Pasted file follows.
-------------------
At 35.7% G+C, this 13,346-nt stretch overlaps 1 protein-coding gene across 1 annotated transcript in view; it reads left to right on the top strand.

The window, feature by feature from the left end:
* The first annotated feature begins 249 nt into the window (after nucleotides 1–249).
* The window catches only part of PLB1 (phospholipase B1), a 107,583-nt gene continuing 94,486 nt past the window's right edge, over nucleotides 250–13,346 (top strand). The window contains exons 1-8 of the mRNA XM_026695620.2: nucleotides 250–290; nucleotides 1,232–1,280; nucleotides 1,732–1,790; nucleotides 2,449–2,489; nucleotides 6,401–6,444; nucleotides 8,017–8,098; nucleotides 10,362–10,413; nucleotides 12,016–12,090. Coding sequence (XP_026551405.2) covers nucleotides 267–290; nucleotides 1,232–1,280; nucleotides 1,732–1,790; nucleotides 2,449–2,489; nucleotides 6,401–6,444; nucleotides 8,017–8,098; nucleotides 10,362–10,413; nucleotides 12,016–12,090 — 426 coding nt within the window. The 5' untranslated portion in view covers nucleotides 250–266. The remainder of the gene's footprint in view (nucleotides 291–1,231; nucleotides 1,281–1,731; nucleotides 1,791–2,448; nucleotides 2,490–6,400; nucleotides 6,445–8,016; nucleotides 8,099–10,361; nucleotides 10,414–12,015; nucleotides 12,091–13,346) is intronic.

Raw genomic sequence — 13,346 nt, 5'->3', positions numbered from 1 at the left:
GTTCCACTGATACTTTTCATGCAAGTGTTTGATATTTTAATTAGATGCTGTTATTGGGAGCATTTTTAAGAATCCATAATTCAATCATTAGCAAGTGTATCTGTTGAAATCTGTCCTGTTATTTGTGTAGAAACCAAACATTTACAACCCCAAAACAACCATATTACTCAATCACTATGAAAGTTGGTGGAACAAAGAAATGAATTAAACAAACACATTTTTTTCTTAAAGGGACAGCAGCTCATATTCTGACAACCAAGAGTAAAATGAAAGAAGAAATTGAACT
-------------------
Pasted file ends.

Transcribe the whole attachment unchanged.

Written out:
At 35.7% G+C, this 13,346-nt stretch overlaps 1 protein-coding gene across 1 annotated transcript in view; it reads left to right on the top strand.

The window, feature by feature from the left end:
* The first annotated feature begins 249 nt into the window (after nucleotides 1–249).
* The window catches only part of PLB1 (phospholipase B1), a 107,583-nt gene continuing 94,486 nt past the window's right edge, over nucleotides 250–13,346 (top strand). The window contains exons 1-8 of the mRNA XM_026695620.2: nucleotides 250–290; nucleotides 1,232–1,280; nucleotides 1,732–1,790; nucleotides 2,449–2,489; nucleotides 6,401–6,444; nucleotides 8,017–8,098; nucleotides 10,362–10,413; nucleotides 12,016–12,090. Coding sequence (XP_026551405.2) covers nucleotides 267–290; nucleotides 1,232–1,280; nucleotides 1,732–1,790; nucleotides 2,449–2,489; nucleotides 6,401–6,444; nucleotides 8,017–8,098; nucleotides 10,362–10,413; nucleotides 12,016–12,090 — 426 coding nt within the window. The 5' untranslated portion in view covers nucleotides 250–266. The remainder of the gene's footprint in view (nucleotides 291–1,231; nucleotides 1,281–1,731; nucleotides 1,791–2,448; nucleotides 2,490–6,400; nucleotides 6,445–8,016; nucleotides 8,099–10,361; nucleotides 10,414–12,015; nucleotides 12,091–13,346) is intronic.

Raw genomic sequence — 13,346 nt, 5'->3', positions numbered from 1 at the left:
GTTCCACTGATACTTTTCATGCAAGTGTTTGATATTTTAATTAGATGCTGTTATTGGGAGCATTTTTAAGAATCCATAATTCAATCATTAGCAAGTGTATCTGTTGAAATCTGTCCTGTTATTTGTGTAGAAACCAAACATTTACAACCCCAAAACAACCATATTACTCAATCACTATGAAAGTTGGTGGAACAAAGAAATGAATTAAACAAACACATTTTTTTCTTAAAGGGACAGCAGCTCATATTCTGACAACCAAGAGTAAAATGAAAGAAGAAATTGAACT